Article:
Belgium delays nuclear phase-out by 10 years due to war in Ukraine

Published on:

Brussels (AFP) – Belgium on Friday delayed its plan to phase out nuclear power by 2025 by a decade, spooked by the huge spike in energy prices due to Russia’s invasion of Ukraine.

“The Federal Government has decided to take the necessary measures to extend the life of two nuclear reactors by ten years,” Prime Minister Alexander De Croo said in a statement.

“This extension will strengthen our country’s independence from fossil fuels in a turbulent geopolitical environment,” he added.

The push to 2035 comes amid growing calls for neighboring Germany, Europe’s biggest economy, to also rethink its exit from nuclear power, but ministers in Berlin last week doubled down on their pledge countries not to emit atoms despite the price shock.

Europe is scrambling to find ways to wean itself off its energy dependence on Russia, which supplies 40% of Europe’s gas needs, mainly to Germany, Italy and several central European countries.

Prices have skyrocketed for Europeans since Russia invaded Ukraine and EU leaders will meet next week to agree new emergency measures to soften the blow to consumers and businesses .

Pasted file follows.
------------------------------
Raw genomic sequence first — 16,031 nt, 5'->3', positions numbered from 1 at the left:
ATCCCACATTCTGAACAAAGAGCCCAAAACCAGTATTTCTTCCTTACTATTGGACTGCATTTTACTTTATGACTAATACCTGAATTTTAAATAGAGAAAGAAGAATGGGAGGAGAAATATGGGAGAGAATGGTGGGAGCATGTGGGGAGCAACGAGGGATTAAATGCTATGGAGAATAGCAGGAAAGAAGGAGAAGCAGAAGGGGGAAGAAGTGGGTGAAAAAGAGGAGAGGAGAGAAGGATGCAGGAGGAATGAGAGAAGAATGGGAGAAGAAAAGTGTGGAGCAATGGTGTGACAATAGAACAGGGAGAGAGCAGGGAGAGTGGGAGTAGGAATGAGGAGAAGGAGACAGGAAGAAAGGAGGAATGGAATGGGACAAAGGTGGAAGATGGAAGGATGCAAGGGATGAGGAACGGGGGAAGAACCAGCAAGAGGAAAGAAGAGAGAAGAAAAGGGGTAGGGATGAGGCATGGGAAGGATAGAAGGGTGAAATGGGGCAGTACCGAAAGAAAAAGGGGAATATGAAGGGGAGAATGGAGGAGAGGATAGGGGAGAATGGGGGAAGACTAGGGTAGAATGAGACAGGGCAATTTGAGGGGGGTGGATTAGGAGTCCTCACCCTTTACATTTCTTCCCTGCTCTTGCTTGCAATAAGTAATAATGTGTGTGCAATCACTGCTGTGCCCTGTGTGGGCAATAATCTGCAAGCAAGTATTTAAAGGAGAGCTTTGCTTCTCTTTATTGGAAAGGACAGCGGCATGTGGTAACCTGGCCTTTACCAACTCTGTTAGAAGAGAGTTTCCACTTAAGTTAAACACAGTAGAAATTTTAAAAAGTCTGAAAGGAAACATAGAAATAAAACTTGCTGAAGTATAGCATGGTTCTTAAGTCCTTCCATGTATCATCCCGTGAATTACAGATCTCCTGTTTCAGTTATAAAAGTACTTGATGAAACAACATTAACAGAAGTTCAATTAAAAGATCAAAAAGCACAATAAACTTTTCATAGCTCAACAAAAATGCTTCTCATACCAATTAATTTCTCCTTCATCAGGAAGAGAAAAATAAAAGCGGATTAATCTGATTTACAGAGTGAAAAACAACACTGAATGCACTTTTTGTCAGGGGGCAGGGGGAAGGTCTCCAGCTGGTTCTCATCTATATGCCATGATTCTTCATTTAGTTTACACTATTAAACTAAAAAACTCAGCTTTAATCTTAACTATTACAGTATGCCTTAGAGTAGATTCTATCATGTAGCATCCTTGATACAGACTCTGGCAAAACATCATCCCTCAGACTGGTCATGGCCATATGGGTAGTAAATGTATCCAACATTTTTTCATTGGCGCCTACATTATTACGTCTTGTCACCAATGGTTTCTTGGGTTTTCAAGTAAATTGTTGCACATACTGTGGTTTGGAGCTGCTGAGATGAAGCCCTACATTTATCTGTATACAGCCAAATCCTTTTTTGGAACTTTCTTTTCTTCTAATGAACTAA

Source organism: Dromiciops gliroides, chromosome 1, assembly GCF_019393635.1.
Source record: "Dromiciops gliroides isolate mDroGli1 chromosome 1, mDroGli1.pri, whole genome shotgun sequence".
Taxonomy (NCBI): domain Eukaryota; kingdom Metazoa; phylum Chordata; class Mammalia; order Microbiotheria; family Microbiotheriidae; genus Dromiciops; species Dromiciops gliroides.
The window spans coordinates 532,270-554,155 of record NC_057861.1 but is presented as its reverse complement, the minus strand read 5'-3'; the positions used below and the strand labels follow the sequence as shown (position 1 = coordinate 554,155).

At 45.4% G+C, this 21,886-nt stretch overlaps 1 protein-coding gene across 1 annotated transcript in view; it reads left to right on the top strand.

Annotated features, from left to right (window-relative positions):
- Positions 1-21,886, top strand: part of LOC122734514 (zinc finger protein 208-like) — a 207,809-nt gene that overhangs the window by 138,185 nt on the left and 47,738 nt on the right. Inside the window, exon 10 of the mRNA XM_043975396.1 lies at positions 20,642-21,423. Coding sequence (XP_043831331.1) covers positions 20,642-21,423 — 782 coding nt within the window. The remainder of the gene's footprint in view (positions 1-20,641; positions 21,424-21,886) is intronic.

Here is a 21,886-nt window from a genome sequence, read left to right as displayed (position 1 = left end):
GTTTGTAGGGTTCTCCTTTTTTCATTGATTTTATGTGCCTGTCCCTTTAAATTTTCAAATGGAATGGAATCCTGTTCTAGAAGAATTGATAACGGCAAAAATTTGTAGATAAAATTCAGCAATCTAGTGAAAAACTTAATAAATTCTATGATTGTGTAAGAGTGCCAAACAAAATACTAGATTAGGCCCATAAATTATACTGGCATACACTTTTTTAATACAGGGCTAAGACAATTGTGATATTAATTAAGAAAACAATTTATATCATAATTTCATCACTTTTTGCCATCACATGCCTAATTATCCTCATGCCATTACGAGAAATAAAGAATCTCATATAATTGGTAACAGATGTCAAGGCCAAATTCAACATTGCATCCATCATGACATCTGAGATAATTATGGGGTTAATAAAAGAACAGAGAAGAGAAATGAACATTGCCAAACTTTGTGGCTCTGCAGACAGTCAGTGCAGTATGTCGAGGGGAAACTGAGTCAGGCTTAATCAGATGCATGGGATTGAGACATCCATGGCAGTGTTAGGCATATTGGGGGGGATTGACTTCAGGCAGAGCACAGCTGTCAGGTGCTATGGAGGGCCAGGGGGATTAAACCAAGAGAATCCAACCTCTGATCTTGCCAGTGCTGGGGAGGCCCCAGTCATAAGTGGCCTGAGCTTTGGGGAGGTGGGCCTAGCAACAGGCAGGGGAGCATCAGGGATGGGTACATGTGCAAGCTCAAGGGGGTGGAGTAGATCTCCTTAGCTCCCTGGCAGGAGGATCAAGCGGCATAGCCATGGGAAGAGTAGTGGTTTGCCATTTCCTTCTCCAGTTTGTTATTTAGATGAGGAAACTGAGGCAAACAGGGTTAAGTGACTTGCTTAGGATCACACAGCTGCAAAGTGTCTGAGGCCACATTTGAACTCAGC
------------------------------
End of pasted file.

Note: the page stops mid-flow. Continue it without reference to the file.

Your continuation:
Belgium currently operates two nuclear power plants with a total of seven reactors.

The promise of a gradual exit from nuclear energy has been enshrined in Belgian law since 2003 and the decision to delay the moratorium again was fiercely opposed by the Greens party.

In Friday’s plan, which was negotiated in a marathon cabinet session, the government agreed to extend the life of the reactors at Doel 4 near the port city of Antwerp and Tihange 3 near Liège until ‘in 2035.

De Croo insisted the decision would give the country certainty after years of wrangling over the wisdom of phasing out nuclear power.

“For too long our country has lacked vision,” De Croo told a press conference. “It caused a lot of uncertainty. The plan we have on the table today addresses that lack of vision.”

The government is to negotiate with French energy giant Engie, owner of nuclear power plants in Belgium, over costs and delivery of the new plan.

Engie had previously indicated that it was too late for the De Croo government to change its mind.

The government has also warned that the two reactors will not be available for the winter of 2025 anyway.

The Greens had made phasing out nuclear power in 2025 a condition for joining a politically fragile seven-party coalition that was painfully cobbled together in 2020, more than a year after inconclusive elections.

But since the February 24 invasion, with soaring energy prices, the party has signaled that it would be willing to consider an alternative scenario.

There have been massive protests against two older reactors – Tihange 2 and Doel 3 – in Germany and other neighboring countries since experts discovered thousands of hairline cracks in reactor pressure vessels in 2012.

Comments are closed.